August 2018

July 2018

June 2018

The Dimensions of Insecure Work in Australia

by Jim Stanford

Less than half of employed Australians now hold a “standard” job: that is, a permanent full-time paid job with leave entitlements. That’s the startling finding of a new report on the growing insecurity of work published by the Centre for Future Work. Share of Workers in Full-Time Paid Employment with Leave Entitlements Source: Centre for

May 2018

A Comprehensive and Realistic Strategy for More and Better Jobs

by Jim Stanford

The Australian Council of Trade Unions has released a major policy paper outlining an ambitious, multi-faceted program to address the chronic shortage of work, and the steady erosion of job quality, in Australia.  The full paper, Jobs You Can Count On, is available on the ACTU’s website.  It contains specific proposals to stimulate much stronger

Government Spending Power Could Support Stronger Wage Growth

Australia’s state and federal governments could help solve the problem of stagnant wages by better leveraging their own spending power. New research from the Centre for Future Work at The Australia Institute demonstrates a strong connection between government spending and working conditions across the economy. “Weak labour market conditions, including record-weak wage growth, could be

Don’t blame it on the deficit: WA

A report released today by the Australia Institute’s Centre for Future Work shows Western Australia’s recent budget deficit is the result – not the cause – of deteriorating economic conditions. Contrary to calls for fiscal austerity and public sector downsizing, being made in response to the emergence of fiscal deficits in WA, the report showed

April 2018

Wages Crisis Has Obvious Solutions

by Jim Stanford

Mainstream economists and conservative political leaders profess “surprise” at the historically slow pace of wage growth in Australia’s labour market. They claim that wages will start growing faster soon, in response to the normal “laws of supply and demand.”  This view ignores the importance of institutional and regulatory factors in determining wages and income distribution. 

March 2018

The Difference Between Trade and ‘Free Trade’

by Jim Stanford in The Guardian

U.S. President Donald Trump’s recent trade policies (including tariffs on steel and aluminium that could affect Australian exports) have raised fears of a worldwide slide into protectionism and trade conflict.  Trump’s approach has been widely and legitimately criticised.  But his argument that many U.S. workers have been hurt by the operation of current free trade

January 2018

November 2017

Job Growth No Guarantee of Wage Growth

by Anis Chowdhury in The Sydney Morning Herald

Measured by official employment statistics, Australia’s labour market has improved in recent months: full-time employment has grown, and the official unemployment rate has fallen. But dig a little deeper, and the continuing structural weakness of the job market is more apparent. In particular, labour incomes remain unusually stagnant. In this commentary, Centre for Future Work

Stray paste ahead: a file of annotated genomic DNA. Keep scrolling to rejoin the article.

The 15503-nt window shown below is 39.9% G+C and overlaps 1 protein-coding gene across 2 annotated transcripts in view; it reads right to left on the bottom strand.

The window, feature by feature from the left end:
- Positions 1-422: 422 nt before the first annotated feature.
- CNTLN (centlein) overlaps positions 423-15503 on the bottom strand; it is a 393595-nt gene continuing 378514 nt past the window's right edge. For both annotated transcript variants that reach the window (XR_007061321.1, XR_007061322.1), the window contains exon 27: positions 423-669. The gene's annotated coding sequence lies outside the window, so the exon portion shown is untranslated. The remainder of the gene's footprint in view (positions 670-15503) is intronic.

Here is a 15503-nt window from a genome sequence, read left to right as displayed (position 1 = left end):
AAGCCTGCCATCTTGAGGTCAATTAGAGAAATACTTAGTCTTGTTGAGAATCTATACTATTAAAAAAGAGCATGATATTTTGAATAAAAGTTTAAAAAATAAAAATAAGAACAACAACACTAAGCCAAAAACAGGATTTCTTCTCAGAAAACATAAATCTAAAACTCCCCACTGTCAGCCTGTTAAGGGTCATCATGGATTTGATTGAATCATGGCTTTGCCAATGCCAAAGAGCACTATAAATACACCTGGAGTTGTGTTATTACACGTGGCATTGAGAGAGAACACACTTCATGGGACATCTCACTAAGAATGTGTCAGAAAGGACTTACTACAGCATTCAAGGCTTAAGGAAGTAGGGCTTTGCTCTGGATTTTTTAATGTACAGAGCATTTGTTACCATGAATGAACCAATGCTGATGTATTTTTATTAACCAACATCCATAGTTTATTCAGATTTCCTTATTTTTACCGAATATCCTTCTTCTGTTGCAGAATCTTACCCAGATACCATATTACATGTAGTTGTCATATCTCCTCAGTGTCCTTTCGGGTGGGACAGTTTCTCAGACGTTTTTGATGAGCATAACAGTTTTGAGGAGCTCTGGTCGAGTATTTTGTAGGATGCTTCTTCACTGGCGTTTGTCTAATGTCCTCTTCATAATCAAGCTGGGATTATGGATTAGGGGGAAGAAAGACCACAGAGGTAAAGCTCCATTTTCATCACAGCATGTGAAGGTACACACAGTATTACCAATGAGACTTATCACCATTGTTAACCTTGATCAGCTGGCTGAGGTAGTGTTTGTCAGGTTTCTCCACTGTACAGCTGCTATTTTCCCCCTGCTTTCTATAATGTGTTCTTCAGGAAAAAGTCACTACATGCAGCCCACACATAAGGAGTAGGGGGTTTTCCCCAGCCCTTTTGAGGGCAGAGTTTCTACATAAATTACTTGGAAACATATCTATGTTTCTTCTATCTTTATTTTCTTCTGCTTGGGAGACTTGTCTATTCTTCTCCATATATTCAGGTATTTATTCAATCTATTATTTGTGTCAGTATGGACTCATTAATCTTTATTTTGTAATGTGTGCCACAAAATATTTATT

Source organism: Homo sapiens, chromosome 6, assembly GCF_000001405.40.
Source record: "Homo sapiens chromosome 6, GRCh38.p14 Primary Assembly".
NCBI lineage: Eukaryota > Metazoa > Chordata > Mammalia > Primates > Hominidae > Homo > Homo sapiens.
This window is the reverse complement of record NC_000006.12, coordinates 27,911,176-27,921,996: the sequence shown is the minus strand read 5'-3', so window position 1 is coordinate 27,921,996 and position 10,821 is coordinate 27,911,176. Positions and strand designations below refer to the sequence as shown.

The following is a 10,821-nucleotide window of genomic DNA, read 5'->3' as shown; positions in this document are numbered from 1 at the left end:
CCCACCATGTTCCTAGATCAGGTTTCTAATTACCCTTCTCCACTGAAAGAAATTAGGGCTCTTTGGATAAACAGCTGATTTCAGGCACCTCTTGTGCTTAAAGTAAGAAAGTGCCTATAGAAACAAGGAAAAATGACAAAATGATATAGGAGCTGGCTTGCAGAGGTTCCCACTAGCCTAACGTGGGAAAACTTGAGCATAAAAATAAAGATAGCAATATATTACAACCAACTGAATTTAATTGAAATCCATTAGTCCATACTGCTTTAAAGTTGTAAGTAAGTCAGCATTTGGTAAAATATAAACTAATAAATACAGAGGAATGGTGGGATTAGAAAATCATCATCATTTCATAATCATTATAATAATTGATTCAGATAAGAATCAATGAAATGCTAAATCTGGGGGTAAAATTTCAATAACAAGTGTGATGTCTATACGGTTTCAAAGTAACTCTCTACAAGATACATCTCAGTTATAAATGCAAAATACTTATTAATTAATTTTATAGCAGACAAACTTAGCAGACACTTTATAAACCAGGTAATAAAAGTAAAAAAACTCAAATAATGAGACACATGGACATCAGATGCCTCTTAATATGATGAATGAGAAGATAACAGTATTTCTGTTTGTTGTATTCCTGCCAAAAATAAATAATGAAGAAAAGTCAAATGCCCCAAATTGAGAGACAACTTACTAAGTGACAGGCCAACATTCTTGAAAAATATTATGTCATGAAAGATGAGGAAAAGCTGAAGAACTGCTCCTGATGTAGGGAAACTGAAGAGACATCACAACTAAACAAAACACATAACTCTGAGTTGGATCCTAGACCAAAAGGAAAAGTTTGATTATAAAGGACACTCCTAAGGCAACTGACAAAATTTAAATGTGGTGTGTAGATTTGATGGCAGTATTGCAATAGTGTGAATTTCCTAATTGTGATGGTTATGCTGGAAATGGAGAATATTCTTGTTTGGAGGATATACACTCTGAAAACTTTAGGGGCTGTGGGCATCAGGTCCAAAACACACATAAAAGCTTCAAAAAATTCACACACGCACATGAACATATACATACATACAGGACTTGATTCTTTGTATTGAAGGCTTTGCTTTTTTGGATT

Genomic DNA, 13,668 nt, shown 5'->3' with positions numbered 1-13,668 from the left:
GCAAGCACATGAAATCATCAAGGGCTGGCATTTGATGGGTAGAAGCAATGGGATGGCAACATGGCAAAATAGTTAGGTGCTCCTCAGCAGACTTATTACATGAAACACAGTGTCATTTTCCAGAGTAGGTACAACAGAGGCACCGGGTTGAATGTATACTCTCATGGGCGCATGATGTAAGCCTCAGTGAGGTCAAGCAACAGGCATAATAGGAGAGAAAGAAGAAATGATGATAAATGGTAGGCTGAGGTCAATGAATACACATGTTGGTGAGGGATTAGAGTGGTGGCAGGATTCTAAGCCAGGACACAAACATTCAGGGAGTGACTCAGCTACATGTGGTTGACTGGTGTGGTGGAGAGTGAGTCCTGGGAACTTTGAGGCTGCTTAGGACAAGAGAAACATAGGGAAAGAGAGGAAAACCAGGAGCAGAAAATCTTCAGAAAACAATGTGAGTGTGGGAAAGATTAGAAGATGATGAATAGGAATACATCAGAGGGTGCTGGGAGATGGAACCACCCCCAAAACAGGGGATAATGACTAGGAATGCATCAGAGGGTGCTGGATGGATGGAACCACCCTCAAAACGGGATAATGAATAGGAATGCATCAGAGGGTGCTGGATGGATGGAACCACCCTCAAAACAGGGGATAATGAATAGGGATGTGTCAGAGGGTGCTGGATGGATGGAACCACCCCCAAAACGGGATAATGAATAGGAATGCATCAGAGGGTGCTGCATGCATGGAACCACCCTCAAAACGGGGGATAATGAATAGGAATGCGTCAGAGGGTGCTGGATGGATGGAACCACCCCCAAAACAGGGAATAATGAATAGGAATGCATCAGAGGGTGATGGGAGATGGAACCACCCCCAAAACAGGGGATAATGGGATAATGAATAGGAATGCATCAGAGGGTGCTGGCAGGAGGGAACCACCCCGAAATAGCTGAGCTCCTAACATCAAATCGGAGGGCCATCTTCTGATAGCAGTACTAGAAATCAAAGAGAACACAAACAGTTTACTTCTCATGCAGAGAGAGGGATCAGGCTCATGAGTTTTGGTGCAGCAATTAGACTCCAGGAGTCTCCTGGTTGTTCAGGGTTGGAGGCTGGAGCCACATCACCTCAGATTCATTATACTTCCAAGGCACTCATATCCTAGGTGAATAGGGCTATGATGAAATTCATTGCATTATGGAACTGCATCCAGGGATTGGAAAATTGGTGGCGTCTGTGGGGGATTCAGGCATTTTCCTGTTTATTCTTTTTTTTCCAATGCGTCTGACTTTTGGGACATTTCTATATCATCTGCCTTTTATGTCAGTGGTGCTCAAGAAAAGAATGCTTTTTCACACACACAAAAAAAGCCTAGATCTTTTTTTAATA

June 2017

Dogged manufacturing sector quietly adds 40,000 jobs

Ahead of a national manufacturing summit, a new report outlines the industry’s dogged resilience in difficult times, its importance to the Australian economy, and its more hopeful future prospects. The report, A Moment of Opportunity (download full report pdf below), identifies several indicators which suggest that the economic opportunities for domestic manufacturing have improved significantly. 

March 2017

Pain of penalty rate cuts can not be avoided through transition measures

Analysis from The Australia Institute’s Centre for Future Work has shown that proposals for phasing in lower penalty rates for work on Sundays and holidays will not “protect” the workers affected by those cuts, and in some cases would make things worse. [Full report in attachement below] Simulations of various proposals from political and business

February 2017

Employers’ pyrrhic penalty rates win reflects self-defeating economics

by Jim Stanford in The Sydney Morning Herald

The Fair Work Commission unveiled its long-awaited decision on penalty rates for Sunday and holiday work this week. Penalty rates for most retail and hospitality workers will be cut, by up to 50 percentage points of the base wage. Hardest hit will be retail employees: their wages on Sundays will fall by $10 an hour

November 2016

ABCC will do nothing for housing prices: Report

As the Senate continues to debate the proposed Australian Building and Construction Commission, new research from the Centre for Future Work challenges the government’s claim that construction labour costs have pushed up Australian housing prices. Prime Minister Turnbull blamed construction workers and their union for the high cost of housing, when he re-introduced the ABCC

October 2016

Denying The Downside Of Globalization Won’t Stop Populism

by Jim Stanford in The Huffington Post

The rise of anti-globalization sentiment, including in Australia, poses a big challenge to mainstream politicians who’ve been trumpeting the virtues of free trade for decades. [This article was first published by the Huffington Post – here] Treasurer Scott Morrison recently started pushing back, delivering a staunch defense of globalization to an audience in Sydney. Like other world

August 2016

May 2016

6 Reasons to Be Skeptical of Debt-Phobia

by Jim Stanford

In the lead-up to tomorrow’s pre-election Commonwealth budget, much has been written about the need to quickly eliminate the government’s deficit, and reduce its accumulated debt.  The standard shibboleths are being liberally invoked: government must face hard truths and learn to live within its means; government must balance its budget (just like households do); debt-raters

April 2016

March 2016

October 2012

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